This program is designed for pediatricians, pediatric nurses and nurse practitioners.
At the conclusion of this activity, attendees should be able to:
- Summarize the American Academy of Pediatrics Committee on Infectious Diseases and Centers for Disease Control and Prevention Advisory Committee on Immunization Practices recommendations for key vaccinations in the pediatric practice and recent improvements in vaccinations.
- Identify sexually transmitted infections seen in the adolescent population and identify treatment for them.
- Differentiate between fact and falsehood regarding homeopathic therapies now used by parents and physicians.
- Apply evidence-based guidelines for pediatric care of infectious diseases to everyday clinical practice.
- Evaluate practice management of vaccination distribution.
- Incorporate new technologies and treatments, including diagnostics and therapeutics, in viral infections.
- Evaluate various skin disorders and determine the best method of treatment.
- Incorporate current guidelines and evidence for the prevention and management of urinary tract infection and hepatitis.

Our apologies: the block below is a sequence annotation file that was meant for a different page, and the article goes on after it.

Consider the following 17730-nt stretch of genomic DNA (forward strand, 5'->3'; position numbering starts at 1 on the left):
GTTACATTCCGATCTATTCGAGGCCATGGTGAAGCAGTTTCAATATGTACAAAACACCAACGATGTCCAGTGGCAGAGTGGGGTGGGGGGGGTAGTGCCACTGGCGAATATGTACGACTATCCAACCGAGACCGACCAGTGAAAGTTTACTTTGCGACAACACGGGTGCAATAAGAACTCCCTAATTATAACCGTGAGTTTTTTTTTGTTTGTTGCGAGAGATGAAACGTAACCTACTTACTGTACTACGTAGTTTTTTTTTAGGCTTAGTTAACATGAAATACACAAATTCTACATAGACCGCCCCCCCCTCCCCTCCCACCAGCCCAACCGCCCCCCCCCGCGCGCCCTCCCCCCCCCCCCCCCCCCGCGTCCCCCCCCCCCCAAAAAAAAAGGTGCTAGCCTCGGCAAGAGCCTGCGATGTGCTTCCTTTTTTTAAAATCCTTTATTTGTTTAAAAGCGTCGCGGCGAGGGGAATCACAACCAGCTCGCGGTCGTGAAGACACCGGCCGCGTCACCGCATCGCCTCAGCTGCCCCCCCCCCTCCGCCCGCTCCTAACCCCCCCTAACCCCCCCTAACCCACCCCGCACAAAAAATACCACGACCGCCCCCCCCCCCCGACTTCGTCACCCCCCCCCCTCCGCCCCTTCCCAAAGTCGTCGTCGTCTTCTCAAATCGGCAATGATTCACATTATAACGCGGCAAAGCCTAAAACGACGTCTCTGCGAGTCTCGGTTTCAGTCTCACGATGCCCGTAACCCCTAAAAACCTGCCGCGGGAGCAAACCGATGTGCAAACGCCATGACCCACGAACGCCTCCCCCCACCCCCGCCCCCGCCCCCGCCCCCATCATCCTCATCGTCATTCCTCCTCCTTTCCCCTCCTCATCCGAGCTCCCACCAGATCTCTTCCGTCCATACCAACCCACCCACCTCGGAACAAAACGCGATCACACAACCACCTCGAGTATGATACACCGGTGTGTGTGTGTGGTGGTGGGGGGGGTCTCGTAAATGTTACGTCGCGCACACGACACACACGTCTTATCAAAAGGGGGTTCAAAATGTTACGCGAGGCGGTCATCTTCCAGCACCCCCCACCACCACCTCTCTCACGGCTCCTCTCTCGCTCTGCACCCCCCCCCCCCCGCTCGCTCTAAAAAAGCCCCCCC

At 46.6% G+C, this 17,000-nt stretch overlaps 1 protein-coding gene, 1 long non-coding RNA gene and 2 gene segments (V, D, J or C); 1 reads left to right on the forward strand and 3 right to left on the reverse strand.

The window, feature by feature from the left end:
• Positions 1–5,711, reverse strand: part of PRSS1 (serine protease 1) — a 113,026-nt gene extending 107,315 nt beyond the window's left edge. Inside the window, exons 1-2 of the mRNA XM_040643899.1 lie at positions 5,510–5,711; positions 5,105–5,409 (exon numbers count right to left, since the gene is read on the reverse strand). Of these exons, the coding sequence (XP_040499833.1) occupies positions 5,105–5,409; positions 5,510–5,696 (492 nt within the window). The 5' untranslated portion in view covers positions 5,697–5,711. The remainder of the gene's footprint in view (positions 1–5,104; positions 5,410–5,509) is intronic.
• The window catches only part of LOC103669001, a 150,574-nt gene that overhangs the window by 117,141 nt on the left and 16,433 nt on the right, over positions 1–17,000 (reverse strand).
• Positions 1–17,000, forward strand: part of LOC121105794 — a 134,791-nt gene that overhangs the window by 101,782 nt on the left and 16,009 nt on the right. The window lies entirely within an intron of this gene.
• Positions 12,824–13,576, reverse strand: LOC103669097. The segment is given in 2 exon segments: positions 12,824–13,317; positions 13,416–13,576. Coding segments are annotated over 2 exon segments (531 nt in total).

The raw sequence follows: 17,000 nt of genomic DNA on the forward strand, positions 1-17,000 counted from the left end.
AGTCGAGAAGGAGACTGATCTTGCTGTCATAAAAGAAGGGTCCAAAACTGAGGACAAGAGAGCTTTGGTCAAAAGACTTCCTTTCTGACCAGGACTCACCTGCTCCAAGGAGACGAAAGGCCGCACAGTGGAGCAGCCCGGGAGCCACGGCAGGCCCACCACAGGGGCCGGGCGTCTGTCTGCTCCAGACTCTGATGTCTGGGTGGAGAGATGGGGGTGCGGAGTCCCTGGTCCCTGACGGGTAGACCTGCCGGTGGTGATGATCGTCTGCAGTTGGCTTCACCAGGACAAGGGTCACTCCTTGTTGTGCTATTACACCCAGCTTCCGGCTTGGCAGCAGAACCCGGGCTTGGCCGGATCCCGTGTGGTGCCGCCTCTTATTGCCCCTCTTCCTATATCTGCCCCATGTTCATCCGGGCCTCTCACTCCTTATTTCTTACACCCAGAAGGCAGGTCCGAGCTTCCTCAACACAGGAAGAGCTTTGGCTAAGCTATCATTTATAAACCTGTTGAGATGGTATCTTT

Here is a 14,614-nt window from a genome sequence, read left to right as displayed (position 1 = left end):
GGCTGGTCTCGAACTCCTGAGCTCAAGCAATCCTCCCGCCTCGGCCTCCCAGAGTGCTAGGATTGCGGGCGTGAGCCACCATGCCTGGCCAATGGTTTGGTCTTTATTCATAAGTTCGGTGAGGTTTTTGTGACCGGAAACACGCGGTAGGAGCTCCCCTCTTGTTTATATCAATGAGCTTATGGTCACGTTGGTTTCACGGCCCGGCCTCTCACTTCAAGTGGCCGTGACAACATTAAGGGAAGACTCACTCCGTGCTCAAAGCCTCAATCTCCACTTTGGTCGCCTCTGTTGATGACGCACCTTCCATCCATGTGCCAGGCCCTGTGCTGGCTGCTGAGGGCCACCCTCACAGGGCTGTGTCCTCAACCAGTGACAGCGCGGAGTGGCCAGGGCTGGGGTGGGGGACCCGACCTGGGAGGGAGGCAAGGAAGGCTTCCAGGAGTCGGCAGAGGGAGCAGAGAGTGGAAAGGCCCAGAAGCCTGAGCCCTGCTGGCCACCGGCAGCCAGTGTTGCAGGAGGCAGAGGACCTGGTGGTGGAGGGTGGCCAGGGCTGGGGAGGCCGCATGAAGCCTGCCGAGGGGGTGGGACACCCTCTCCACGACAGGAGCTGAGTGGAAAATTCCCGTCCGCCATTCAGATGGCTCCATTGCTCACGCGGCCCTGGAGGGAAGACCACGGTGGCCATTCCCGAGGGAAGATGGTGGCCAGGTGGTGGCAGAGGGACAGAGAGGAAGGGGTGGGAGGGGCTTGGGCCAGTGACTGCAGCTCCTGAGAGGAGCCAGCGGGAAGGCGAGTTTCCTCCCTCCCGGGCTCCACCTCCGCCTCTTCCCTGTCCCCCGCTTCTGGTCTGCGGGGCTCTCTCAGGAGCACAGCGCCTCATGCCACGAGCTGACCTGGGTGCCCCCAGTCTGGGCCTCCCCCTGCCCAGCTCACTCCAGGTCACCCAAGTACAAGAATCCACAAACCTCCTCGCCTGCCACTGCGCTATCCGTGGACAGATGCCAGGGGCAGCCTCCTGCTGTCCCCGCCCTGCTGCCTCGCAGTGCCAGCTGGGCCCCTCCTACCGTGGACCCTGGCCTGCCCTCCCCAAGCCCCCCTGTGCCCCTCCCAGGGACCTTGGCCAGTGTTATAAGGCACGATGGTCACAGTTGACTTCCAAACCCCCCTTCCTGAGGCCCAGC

- Summarize the current protocols and guidelines regarding the febrile neonate.
- Differentiate and treat complications and post-infectious issues of group A strep.
- Summarize the latest emerging and resurging infectious diseases seen today.
- Describe clinical symptoms for mycoplasma, chlamydophila and ureaplasma.
- Manage patients seen with infections from international travel or tattoos and piercings.
Ocular Surface Disorders: A Renewed Focus on New Treatments
This portion of the meeting is supported by an educational grant from Bausch + Lomb.
- Describe the etiopathological components of ocular surface disease and apply therapeutic approaches that address these components.
- Diagnose and manage dry eye disease and ocular surface disease utilizing evidence-based medicine and the latest clinical research data.
Saturday Lunch Symposium
Symptomatic Vitreomacular Adhesion: Examining New Evidence on Options for Treatment
This portion of the meeting is supported by an educational grant from ThromboGenics.
- Identify the clinical, angiographic, ultrasonographic, prognostic, and intraoperative features that indicate vitreomacular traction.
- Assess ocular damage caused by vitreomacular traction and retinal diseases that may progress from an incomplete posterior vitreous detachment.
- Evaluate new clinical evidence on options for management of patients with vitreomacular traction.